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Minnesota lake cabin owner Jim Nicholson knows the drill.

When loons in the Brainerd lakes area start flocking together for their fall migration, it's time to pull his boat ashore near Outing and shrink-wrap it for winter. But as comforting as it is to seal his pontoon against the inevitable onslaught of snow and ice, it galls him every spring to remove the sky-blue film and jam it in the trash.

"How many football fields of this stuff get chucked into landfills every year?'' he asked. "It must be some giant number.''

State Rep. Larry Kraft, DFL-St. Louis Park, puts the estimate at millions of pounds. He quietly introduced a boat wrap recycling bill near the end of the 2023 legislative session that will be watched in 2024 by manufacturers, marina operators, recycling advocates and boat owners.

The bill (House File 3320) would require the producers to provide for the collection and recycling of the material, which has value for making new products out of its resin.

Kraft said the proposed regulation is similar to Minnesota's successful "producer responsibility" stewardship program for the handling of leftover paint.

"It's hard for me to imagine there would be a lot of opposition to it,'' Kraft said of his bill, which he introduced May 13. "It's a heckuva lot of plastic that right now is going to landfills across Minnesota.''

According to industry statistics cited by Kraft, Minnesota leads the nation in boats per capita with an estimated 14,500 vessels per 100,000 population. In 2022, boat registrations in the state totaled 822,450, second only to Florida. Of course, not all boats are shrink-wrapped for the winter; some are too small, and others are stored indoors.

But Kraft estimates that 90% are big enough to be shrink-wrapped and that 25% to 40% of those get sealed, each with 15 to 40 pounds of plastic film. If 250,000 boats received 25 pounds of wrap — a moderate estimate — the waste would total 6.25 million pounds.

Cindy Miller is the owner of Boat Doctor Up North, in Cass County. She runs a mobile shrink-wrapping service every fall, saving her clients indoor storage fees. Over the years, recycling options for the material have come and gone. There was a time when companies would pay for the discarded plastic. From there, the recycling market fell apart.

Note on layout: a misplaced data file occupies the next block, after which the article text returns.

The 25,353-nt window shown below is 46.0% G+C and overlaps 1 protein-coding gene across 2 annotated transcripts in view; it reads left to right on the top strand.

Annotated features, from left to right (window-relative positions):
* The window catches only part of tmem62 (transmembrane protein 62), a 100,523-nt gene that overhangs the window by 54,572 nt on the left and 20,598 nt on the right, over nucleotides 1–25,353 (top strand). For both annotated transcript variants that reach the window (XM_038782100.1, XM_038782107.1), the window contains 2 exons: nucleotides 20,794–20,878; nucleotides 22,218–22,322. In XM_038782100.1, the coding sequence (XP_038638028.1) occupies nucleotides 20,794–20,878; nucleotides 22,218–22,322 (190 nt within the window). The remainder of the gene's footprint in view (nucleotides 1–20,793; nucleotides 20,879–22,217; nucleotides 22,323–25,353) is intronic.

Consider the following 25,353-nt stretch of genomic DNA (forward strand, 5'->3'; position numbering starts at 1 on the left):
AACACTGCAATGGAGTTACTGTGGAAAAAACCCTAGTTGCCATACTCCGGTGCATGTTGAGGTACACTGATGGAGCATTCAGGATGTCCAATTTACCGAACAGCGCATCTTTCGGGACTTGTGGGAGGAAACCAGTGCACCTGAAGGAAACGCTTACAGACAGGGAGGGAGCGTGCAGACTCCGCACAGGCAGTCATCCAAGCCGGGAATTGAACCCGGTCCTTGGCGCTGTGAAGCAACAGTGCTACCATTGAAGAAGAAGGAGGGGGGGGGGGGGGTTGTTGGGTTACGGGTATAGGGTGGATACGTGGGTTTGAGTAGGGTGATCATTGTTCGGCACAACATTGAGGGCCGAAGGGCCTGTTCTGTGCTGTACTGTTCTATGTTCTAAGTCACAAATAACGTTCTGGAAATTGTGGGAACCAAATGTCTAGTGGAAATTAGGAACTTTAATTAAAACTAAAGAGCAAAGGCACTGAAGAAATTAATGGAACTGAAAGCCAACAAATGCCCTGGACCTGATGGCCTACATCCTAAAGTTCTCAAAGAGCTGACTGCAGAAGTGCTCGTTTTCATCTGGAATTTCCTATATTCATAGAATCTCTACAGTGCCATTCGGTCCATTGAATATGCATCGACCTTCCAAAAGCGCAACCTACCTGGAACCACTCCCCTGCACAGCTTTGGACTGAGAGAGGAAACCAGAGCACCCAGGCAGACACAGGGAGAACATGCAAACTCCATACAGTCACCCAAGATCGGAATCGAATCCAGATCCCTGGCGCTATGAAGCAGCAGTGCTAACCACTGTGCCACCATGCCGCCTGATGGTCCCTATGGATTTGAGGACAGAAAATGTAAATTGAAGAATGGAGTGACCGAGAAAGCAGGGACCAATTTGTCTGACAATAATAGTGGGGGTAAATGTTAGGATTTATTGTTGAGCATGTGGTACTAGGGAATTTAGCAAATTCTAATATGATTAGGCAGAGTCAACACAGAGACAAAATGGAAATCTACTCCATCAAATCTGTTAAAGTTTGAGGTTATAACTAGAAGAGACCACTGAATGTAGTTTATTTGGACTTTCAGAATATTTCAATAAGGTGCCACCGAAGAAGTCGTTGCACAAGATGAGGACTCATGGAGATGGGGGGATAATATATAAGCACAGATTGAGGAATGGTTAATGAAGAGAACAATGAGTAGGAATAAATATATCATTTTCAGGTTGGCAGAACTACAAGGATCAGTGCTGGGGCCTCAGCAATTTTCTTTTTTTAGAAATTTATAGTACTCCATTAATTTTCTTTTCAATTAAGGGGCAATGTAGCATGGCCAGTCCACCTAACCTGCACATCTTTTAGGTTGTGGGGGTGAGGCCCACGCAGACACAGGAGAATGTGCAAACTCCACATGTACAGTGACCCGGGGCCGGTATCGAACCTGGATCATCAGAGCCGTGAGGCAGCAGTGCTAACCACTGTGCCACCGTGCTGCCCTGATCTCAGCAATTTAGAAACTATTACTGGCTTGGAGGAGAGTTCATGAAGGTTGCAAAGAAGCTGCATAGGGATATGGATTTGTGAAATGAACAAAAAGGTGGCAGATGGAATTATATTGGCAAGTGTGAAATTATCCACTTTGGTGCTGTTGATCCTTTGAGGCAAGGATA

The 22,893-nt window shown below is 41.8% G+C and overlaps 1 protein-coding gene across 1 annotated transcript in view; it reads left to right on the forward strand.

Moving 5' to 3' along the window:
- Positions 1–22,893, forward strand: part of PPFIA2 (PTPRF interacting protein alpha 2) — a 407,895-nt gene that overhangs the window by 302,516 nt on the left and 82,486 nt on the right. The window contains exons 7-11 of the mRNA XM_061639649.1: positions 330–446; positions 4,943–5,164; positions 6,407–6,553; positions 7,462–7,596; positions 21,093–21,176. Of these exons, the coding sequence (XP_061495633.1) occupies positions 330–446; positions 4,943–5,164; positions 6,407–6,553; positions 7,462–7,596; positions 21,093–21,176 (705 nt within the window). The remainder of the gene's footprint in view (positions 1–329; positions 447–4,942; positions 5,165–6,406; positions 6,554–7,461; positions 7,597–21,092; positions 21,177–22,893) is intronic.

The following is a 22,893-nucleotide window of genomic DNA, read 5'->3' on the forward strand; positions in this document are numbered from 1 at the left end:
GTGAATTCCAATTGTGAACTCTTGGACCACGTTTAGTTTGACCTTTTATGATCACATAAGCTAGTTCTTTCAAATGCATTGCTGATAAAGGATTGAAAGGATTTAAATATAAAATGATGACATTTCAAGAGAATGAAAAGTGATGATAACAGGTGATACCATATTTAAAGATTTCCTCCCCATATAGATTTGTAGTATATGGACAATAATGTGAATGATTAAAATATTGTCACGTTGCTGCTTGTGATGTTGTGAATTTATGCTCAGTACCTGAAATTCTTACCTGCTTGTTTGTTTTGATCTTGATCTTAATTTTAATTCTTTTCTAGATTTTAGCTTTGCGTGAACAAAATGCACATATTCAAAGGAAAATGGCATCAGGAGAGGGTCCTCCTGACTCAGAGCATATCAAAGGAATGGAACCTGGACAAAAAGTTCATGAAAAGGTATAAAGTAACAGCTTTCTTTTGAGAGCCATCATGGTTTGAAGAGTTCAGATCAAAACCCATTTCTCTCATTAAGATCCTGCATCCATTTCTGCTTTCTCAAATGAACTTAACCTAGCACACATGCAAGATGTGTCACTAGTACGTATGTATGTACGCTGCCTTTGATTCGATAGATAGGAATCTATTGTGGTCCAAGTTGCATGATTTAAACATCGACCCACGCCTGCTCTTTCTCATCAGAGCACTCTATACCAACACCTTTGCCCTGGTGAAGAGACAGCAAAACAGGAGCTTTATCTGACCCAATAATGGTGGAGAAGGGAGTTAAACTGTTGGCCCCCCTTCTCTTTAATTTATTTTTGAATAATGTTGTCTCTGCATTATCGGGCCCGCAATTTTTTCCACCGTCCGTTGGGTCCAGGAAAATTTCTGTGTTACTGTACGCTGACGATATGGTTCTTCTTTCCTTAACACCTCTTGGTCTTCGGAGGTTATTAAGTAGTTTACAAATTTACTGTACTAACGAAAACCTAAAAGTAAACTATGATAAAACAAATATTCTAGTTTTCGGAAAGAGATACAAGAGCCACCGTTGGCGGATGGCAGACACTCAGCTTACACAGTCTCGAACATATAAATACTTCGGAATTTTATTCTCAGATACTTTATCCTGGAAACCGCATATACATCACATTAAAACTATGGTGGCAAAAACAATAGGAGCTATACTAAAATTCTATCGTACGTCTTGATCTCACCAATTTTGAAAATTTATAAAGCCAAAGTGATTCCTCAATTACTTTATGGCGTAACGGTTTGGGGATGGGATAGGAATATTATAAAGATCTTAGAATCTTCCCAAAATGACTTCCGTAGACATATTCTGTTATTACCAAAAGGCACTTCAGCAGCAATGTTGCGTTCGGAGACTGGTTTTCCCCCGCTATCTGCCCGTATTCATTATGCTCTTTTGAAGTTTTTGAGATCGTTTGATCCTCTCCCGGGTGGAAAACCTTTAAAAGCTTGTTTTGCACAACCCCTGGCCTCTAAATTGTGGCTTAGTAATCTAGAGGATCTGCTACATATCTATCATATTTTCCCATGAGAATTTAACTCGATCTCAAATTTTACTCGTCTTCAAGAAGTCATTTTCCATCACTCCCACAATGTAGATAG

For a time, companies would take the plastic free of charge, Miller said. Then, there was a nominal charge. Now, she said, boat owners dispose of the plastic at their own expense by throwing it in the garbage.

"I think it should be up to the manufacturers to put something in place,'' Miller said. "Where we live, this plastic is not recyclable.''

Potential seen

Gigi Jabbour of Minnetonka Marina gave a similar account of the decline in recycling options for boat wrap. Since about 2016, she said, there hasn't been a practical way in Minnesota to keep it out of the garbage stream. But Jabbour said her hopes were lifted at the Minneapolis Boat Show this year when she was introduced to a pilot project that has the potential for large-scale recycling of the blue and white sheets.

Myplas, a $24 million plant in Rogers built by a South African company with the help of a coalition of Minnesota companies and the University of Minnesota, intends to recycle 90 million pounds of polyethylene packaging and film. Whether boat wrap will work as a raw material remains to be seen, but it would seem to work as an option for manufacturers if Kraft's bill is adopted by the Legislature.

The bill would require each producer to operate a product stewardship program approved by the commissioner of the Minnesota Pollution Control Agency "or enter into an agreement with a stewardship organization to operate on the producer's behalf.''

Paul Gardner, board chair of the Recycling Association of Minnesota, said Myplas has started to collect boat wrap. One of the challenges the plant faces is overcoming the used material's filth.

"Boat wrap is dirty,'' Gardner said. "Whatever winter gives you is on there.''

In addition, the used material is often removed from boats and gathered from uncovered ground, adding to the mess.

Still, too, he said, the collection would be seasonal — just once a year each spring.

"You want to have plentiful, even supplies of reasonable quality,'' he said.

Regardless whether the Myplas facility will be the answer or how long it might take for boat wrap manufacturers to find a recycling solution, the proposed legislation will get people talking, Gardner said.

"People end up sitting down and saying, 'This material has [recycling] value,''' he said. "Working through the supply chain mess is the key.''

Nicholson, the cabin owner, said he wouldn't mind paying a little extra for his annual supply of boat wrap if manufacturers passed on some of the cost to establish a lasting recycling solution. His tab for this year's wrap was $275.

"I would expect them to pass it along and not eat the cost,'' he said.